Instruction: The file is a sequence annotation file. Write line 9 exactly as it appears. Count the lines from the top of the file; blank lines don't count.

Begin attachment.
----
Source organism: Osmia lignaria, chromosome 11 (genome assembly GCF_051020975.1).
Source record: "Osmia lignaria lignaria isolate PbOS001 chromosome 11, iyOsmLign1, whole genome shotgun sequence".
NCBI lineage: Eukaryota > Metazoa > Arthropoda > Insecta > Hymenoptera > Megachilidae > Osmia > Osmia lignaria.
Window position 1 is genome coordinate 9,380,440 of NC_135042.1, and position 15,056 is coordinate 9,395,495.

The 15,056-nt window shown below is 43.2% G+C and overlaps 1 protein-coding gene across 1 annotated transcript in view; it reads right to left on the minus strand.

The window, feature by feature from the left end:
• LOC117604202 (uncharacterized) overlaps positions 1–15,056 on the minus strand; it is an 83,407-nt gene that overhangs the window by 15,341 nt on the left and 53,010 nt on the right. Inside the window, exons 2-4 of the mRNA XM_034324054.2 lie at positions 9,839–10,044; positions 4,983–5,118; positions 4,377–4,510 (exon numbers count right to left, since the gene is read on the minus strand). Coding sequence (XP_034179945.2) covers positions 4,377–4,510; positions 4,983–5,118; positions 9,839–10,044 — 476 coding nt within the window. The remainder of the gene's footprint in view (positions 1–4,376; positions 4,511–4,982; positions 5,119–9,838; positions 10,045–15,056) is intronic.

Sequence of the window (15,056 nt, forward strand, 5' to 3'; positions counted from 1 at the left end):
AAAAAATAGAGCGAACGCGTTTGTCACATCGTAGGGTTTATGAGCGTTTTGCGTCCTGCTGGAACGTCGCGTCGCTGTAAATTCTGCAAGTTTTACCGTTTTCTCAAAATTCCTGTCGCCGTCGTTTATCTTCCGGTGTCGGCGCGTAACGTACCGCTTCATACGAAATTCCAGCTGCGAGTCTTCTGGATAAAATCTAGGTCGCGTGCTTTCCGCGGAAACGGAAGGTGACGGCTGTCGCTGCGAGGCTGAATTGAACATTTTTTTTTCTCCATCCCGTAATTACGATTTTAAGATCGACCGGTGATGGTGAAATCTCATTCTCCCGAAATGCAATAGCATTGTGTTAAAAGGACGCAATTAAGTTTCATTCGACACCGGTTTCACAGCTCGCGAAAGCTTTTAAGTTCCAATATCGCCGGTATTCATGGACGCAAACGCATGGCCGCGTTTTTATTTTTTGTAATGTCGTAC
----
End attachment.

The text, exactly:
AAAAAATAGAGCGAACGCGTTTGTCACATCGTAGGGTTTATGAGCGTTTTGCGTCCTGCTGGAACGTCGCGTCGCTGTAAATTCTGCAAGTTTTACCGTTTTCTCAAAATTCCTGTCGCCGTCGTTTATCTTCCGGTGTCGGCGCGTAACGTACCGCTTCATACGAAATTCCAGCTGCGAGTCTTCTGGATAAAATCTAGGTCGCGTGCTTTCCGCGGAAACGGAAGGTGACGGCTGTCGCTGCGAGGCTGAATTGAACATTTTTTTTTCTCCATCCCGTAATTACGATTTTAAGATCGACCGGTGATGGTGAAATCTCATTCTCCCGAAATGCAATAGCATTGTGTTAAAAGGACGCAATTAAGTTTCATTCGACACCGGTTTCACAGCTCGCGAAAGCTTTTAAGTTCCAATATCGCCGGTATTCATGGACGCAAACGCATGGCCGCGTTTTTATTTTTTGTAATGTCGTAC